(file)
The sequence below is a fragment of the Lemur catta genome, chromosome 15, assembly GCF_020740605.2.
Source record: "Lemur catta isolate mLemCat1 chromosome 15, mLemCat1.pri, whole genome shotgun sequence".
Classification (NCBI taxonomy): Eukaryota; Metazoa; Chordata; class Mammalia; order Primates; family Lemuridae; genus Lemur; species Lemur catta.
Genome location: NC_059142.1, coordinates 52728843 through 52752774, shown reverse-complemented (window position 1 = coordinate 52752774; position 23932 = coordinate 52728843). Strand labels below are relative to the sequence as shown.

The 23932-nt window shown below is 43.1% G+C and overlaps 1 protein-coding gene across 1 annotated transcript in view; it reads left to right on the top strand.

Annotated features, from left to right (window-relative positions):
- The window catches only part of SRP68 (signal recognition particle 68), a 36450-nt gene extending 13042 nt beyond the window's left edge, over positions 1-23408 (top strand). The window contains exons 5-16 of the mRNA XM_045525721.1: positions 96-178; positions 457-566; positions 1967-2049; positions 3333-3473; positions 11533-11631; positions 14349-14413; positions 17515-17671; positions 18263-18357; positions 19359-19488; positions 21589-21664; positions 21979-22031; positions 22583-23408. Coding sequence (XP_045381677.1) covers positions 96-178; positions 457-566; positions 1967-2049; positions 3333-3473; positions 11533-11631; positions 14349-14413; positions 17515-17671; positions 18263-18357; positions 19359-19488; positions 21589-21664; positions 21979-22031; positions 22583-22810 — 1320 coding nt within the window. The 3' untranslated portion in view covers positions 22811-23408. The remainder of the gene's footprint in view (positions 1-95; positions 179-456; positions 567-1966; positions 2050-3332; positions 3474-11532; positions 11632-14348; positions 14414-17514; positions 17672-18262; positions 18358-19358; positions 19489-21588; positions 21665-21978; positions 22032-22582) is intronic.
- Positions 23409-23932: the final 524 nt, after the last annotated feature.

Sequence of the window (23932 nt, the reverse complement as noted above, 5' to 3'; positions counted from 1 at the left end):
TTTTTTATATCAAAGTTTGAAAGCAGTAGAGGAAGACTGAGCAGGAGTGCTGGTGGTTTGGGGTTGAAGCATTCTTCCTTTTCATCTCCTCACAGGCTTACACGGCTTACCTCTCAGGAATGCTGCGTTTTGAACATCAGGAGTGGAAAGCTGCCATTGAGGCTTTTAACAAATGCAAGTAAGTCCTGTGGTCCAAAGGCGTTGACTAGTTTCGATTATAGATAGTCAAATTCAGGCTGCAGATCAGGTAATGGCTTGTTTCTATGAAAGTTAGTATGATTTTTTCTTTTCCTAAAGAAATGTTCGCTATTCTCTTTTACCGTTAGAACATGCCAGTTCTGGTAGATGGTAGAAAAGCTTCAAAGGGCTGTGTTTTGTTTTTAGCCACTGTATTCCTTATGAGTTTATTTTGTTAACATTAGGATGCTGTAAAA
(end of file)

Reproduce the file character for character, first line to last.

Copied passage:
The sequence below is a fragment of the Lemur catta genome, chromosome 15, assembly GCF_020740605.2.
Source record: "Lemur catta isolate mLemCat1 chromosome 15, mLemCat1.pri, whole genome shotgun sequence".
Classification (NCBI taxonomy): Eukaryota; Metazoa; Chordata; class Mammalia; order Primates; family Lemuridae; genus Lemur; species Lemur catta.
Genome location: NC_059142.1, coordinates 52728843 through 52752774, shown reverse-complemented (window position 1 = coordinate 52752774; position 23932 = coordinate 52728843). Strand labels below are relative to the sequence as shown.

The 23932-nt window shown below is 43.1% G+C and overlaps 1 protein-coding gene across 1 annotated transcript in view; it reads left to right on the top strand.

Annotated features, from left to right (window-relative positions):
- The window catches only part of SRP68 (signal recognition particle 68), a 36450-nt gene extending 13042 nt beyond the window's left edge, over positions 1-23408 (top strand). The window contains exons 5-16 of the mRNA XM_045525721.1: positions 96-178; positions 457-566; positions 1967-2049; positions 3333-3473; positions 11533-11631; positions 14349-14413; positions 17515-17671; positions 18263-18357; positions 19359-19488; positions 21589-21664; positions 21979-22031; positions 22583-23408. Coding sequence (XP_045381677.1) covers positions 96-178; positions 457-566; positions 1967-2049; positions 3333-3473; positions 11533-11631; positions 14349-14413; positions 17515-17671; positions 18263-18357; positions 19359-19488; positions 21589-21664; positions 21979-22031; positions 22583-22810 — 1320 coding nt within the window. The 3' untranslated portion in view covers positions 22811-23408. The remainder of the gene's footprint in view (positions 1-95; positions 179-456; positions 567-1966; positions 2050-3332; positions 3474-11532; positions 11632-14348; positions 14414-17514; positions 17672-18262; positions 18358-19358; positions 19489-21588; positions 21665-21978; positions 22032-22582) is intronic.
- Positions 23409-23932: the final 524 nt, after the last annotated feature.

Sequence of the window (23932 nt, the reverse complement as noted above, 5' to 3'; positions counted from 1 at the left end):
TTTTTTATATCAAAGTTTGAAAGCAGTAGAGGAAGACTGAGCAGGAGTGCTGGTGGTTTGGGGTTGAAGCATTCTTCCTTTTCATCTCCTCACAGGCTTACACGGCTTACCTCTCAGGAATGCTGCGTTTTGAACATCAGGAGTGGAAAGCTGCCATTGAGGCTTTTAACAAATGCAAGTAAGTCCTGTGGTCCAAAGGCGTTGACTAGTTTCGATTATAGATAGTCAAATTCAGGCTGCAGATCAGGTAATGGCTTGTTTCTATGAAAGTTAGTATGATTTTTTCTTTTCCTAAAGAAATGTTCGCTATTCTCTTTTACCGTTAGAACATGCCAGTTCTGGTAGATGGTAGAAAAGCTTCAAAGGGCTGTGTTTTGTTTTTAGCCACTGTATTCCTTATGAGTTTATTTTGTTAACATTAGGATGCTGTAAAA